August 5th, 2012 | Published in Ball Reviews
58 Hook 13.5 Length 15.5 Breakpoint Shape
Manufacturer’s Intent: “Our intent was to expand the Master Line with the introduction of a newly-developed coverstock material which we have named Progressive Friction Technology, or PFT,” says Steve Kloempken of Storm’s marketing and design team. “It creates higher friction in the heads while tapering gently as it travels down the lane. This cover fits neatly between the strength of the NRG and R2X premium coverstocks.”
Core Design: Storm opted to use the Centripetal symmetric core design for the IQ. This core promotes an earlier roll with the 2.48 RG and plenty of flare thanks to the .050 differential. The core is slightly modified for the 12- to 14-lb. weight ranges. We saw nearly 6 inches of track flare with the stronger flaring layout.
Coverstock: The IQ’s cover is a new mixture called PFT solid. The factory finish is sanded to 3000 grit and colors are a mix of red, indigo and purple. The scent offers the sweet smell of cherries. Oil traction is above average and response time is quick and strong. The Ra level is in the medium range with factory finish.
Test Results: Storm has added yet another unique motion shape to its long list of pedigree super hookers. The IQ features the PFT cover surrounding the company’s flagship, early-rolling, smooth-arcing core. The IQ rolled similarly to the Marvel solid (March 2011) and Modern Marvel (March 2012), but did display a cleaner look through the first 35 feet or so, and then responded a touch more angularly off friction. It doesn’t have the potential to react as sharply as a Virtual Gravity (March 2011) or Vivid (April 2012), but does provide more than other solid symmetrics in Storm’s line. Plus, the IQ was three to five boards more aggressive than the new IQ Tour, contingent on which oil pattern we bowled on.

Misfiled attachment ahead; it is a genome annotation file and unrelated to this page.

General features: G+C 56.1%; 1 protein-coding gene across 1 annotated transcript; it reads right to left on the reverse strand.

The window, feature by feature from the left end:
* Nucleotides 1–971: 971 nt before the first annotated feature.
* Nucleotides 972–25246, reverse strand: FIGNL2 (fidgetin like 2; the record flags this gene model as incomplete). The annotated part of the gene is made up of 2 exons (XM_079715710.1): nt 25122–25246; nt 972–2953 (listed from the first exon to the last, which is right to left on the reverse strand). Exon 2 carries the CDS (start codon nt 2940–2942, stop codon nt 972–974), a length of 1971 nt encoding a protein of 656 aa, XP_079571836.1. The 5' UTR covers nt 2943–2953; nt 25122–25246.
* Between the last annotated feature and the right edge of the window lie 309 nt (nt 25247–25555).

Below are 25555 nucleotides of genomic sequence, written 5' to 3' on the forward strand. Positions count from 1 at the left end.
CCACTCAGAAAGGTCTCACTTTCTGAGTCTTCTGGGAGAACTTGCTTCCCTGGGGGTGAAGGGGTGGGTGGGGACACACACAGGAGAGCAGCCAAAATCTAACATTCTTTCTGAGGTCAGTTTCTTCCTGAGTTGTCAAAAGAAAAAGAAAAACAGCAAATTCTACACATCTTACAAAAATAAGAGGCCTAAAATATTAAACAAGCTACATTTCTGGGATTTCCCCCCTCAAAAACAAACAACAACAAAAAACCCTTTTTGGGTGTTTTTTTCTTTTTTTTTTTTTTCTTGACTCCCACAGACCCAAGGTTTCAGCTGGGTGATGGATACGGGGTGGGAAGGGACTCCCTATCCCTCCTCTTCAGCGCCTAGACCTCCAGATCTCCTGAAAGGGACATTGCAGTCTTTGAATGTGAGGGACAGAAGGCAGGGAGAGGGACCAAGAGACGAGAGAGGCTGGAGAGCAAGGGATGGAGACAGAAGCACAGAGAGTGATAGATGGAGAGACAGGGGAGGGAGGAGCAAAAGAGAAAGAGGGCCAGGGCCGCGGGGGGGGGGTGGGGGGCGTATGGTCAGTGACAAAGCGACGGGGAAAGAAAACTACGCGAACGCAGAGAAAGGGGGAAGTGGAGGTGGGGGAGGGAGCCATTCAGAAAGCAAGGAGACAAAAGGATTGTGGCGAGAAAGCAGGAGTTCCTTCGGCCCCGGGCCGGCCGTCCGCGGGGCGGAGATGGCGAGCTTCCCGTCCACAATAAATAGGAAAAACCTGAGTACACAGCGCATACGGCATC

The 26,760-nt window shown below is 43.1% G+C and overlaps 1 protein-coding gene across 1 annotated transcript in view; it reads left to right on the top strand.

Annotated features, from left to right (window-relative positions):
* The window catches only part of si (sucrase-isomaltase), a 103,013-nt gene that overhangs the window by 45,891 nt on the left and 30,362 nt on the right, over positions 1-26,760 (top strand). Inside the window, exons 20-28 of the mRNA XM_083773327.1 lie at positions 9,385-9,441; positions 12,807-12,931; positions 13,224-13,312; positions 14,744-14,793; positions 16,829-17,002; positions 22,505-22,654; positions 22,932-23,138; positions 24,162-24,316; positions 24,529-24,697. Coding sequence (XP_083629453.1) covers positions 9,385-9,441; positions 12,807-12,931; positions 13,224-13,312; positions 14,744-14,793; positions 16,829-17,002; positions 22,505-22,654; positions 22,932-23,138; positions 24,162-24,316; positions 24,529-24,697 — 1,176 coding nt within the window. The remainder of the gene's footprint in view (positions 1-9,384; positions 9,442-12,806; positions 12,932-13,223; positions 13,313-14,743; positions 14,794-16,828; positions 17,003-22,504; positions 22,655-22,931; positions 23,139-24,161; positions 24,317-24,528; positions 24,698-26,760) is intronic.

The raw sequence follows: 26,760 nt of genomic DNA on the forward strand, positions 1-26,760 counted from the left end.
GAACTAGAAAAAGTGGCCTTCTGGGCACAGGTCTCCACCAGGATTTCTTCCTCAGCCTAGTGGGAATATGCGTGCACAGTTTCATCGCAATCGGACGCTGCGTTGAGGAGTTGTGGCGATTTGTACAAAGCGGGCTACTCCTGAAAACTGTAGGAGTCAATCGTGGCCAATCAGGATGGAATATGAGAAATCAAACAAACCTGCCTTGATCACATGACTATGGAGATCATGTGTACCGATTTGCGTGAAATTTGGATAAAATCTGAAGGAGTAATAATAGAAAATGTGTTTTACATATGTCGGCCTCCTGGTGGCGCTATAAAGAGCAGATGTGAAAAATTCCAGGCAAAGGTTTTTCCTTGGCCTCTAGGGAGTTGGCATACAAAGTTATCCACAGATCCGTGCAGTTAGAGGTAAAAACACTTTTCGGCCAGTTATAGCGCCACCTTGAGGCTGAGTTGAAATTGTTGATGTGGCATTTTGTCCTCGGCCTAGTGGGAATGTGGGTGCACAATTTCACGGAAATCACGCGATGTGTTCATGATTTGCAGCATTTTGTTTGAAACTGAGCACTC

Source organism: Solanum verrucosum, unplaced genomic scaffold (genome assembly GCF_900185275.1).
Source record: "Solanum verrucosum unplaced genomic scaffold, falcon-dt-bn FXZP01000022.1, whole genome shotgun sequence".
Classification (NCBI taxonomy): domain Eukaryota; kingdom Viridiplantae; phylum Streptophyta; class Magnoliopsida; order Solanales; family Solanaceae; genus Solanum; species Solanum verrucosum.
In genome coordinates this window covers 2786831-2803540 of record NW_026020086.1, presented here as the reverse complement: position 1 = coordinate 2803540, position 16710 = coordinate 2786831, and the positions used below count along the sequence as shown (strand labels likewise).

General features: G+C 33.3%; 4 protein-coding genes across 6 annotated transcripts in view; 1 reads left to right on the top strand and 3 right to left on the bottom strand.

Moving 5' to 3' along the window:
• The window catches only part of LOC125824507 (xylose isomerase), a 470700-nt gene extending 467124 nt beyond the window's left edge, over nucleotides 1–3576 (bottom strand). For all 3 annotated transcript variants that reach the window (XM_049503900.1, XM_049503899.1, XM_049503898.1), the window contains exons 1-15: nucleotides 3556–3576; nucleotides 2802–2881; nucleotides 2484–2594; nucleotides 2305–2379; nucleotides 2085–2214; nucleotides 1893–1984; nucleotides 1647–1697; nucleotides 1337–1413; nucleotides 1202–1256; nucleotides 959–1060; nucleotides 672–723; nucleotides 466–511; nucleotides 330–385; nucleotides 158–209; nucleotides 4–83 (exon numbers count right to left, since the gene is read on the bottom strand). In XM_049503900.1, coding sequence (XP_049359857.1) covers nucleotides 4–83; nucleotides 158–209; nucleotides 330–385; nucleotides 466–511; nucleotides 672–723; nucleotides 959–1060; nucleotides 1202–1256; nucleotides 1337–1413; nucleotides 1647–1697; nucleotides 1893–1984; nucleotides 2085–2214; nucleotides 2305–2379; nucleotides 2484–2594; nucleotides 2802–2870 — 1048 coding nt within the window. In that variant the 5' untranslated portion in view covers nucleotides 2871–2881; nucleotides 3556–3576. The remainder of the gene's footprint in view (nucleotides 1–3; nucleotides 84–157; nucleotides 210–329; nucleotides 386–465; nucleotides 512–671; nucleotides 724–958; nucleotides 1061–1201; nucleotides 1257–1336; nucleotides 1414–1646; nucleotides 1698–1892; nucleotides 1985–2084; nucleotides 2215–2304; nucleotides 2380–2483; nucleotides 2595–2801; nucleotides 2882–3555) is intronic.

When to Use: Use the IQ when you need heavy oil traction and/or when you want to cover some real estate. This ball hooks and corners, and can also match up well on touchy wet/dry patterns. The above-average traction in oil rewarded us with some tug area inside our target lines and easily recovered on errant shots wide of target. On the PBA Shark, we had great looks from the 3rd to 4th arrow. On the PBA Cheetah, we had great looks banking the gutter. The IQ rarely hooked out, provided we maintained our ball speed and axis tilt and rotation.